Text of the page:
Caffeine goes with coffee like sugar goes with chocolate: generally, though not always, hand in hand. This becomes problematic when one half of a marriage depends on caffeine for a morning jolt, while the other half is driven to distraction by even 50 milligrams (the approximate amount contained in half a cup of coffee) of the drug. Caffeine, after all, affects people in different ways—some metabolize it slowly, some quickly. Which category a person falls into is determined by enzymes in the liver, which in turn are determined by genetics.
Since many are unaware of the science behind the effects of caffeine (and their genetic origins), blaming one’s partner for an inability to handle the caffeine well is a predictable response. Since caffeine generally 1) leads to increased blood pressure and restlessness 2) often takes a full 24 hours to leave our system, one or both partners could easily be struggling with maintaining equanimity.
On the other side of the coin, a partner who has some level of dependency on caffeine is unlikely to fare well in a house that has switched to decaf. Besides the reduced energy influx, caffeine withdrawal is marked by a host of symptoms—headaches, sinus pain, irritability, even nausea—that seem tailor-made to lead to arguments.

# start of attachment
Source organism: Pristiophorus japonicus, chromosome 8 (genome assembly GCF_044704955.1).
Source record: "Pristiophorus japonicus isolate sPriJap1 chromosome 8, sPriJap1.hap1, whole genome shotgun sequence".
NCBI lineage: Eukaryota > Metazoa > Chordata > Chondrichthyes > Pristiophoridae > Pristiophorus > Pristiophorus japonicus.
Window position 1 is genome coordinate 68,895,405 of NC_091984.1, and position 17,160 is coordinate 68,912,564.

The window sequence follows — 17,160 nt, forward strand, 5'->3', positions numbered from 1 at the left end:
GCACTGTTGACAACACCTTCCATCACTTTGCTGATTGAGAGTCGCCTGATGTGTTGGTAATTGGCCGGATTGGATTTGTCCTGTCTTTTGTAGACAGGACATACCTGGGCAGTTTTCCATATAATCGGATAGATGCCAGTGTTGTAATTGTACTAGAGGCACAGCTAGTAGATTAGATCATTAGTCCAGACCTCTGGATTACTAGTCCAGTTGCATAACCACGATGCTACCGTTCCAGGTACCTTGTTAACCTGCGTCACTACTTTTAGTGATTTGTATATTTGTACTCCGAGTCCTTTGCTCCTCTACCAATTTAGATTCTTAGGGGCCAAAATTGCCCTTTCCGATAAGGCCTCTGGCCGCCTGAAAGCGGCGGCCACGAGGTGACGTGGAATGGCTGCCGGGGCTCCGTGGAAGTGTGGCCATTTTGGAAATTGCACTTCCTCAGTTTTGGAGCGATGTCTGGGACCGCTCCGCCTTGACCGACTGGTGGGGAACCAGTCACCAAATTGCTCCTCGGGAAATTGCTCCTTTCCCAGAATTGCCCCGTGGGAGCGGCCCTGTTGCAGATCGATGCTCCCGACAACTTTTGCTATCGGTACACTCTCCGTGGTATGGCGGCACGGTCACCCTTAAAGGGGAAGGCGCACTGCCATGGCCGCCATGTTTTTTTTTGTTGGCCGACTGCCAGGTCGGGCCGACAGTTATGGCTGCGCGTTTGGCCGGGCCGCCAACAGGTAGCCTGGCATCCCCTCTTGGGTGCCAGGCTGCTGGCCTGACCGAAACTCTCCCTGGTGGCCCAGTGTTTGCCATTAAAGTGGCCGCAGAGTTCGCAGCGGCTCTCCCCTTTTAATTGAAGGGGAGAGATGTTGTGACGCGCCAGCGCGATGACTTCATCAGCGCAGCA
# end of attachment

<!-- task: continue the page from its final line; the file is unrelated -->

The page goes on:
While it’s easy to see how caffeine can lead to a household divided—one solution is to make two different kinds of coffee, a task made easy by single-serve brewers!
The Bright Side
Happily, coffee can be (and more often is) a balm to marriage. It’s an activity that millions engage in everyday, separately and together, leading to conversation, connection, reconciliation, inspiration and romantic feelings. The “coffee date” is a classic outing many couples engage in regularly, married or not.
It can also reinforce spouses’ resolve to meet challenges together. “Making the coffee” in the morning is an act that jumpstarts (and maintains) everyday life in countless homes; particularly for parents of small children, caffeine is often seen as the only recourse to falling asleep on one’s feet, and coffee becomes a way for couples to bond, if only for a few stolen moments, and face the daily struggle together. Besides basic wakefulness, caffeine also provides extra stamina and strength to complete tasks and power through what needs to be done.
Best of all, spouses can enjoy the journey of discovering all coffee can be, from bean to brew. It’s a ubiquitous-yet-complex drink that offers something for everyone, whether it’s delving into espresso-making at home; fun projects with latté art; the joy of cooking (and baking) with coffee; taking a barista course as a couple; or learning about flavor pairings.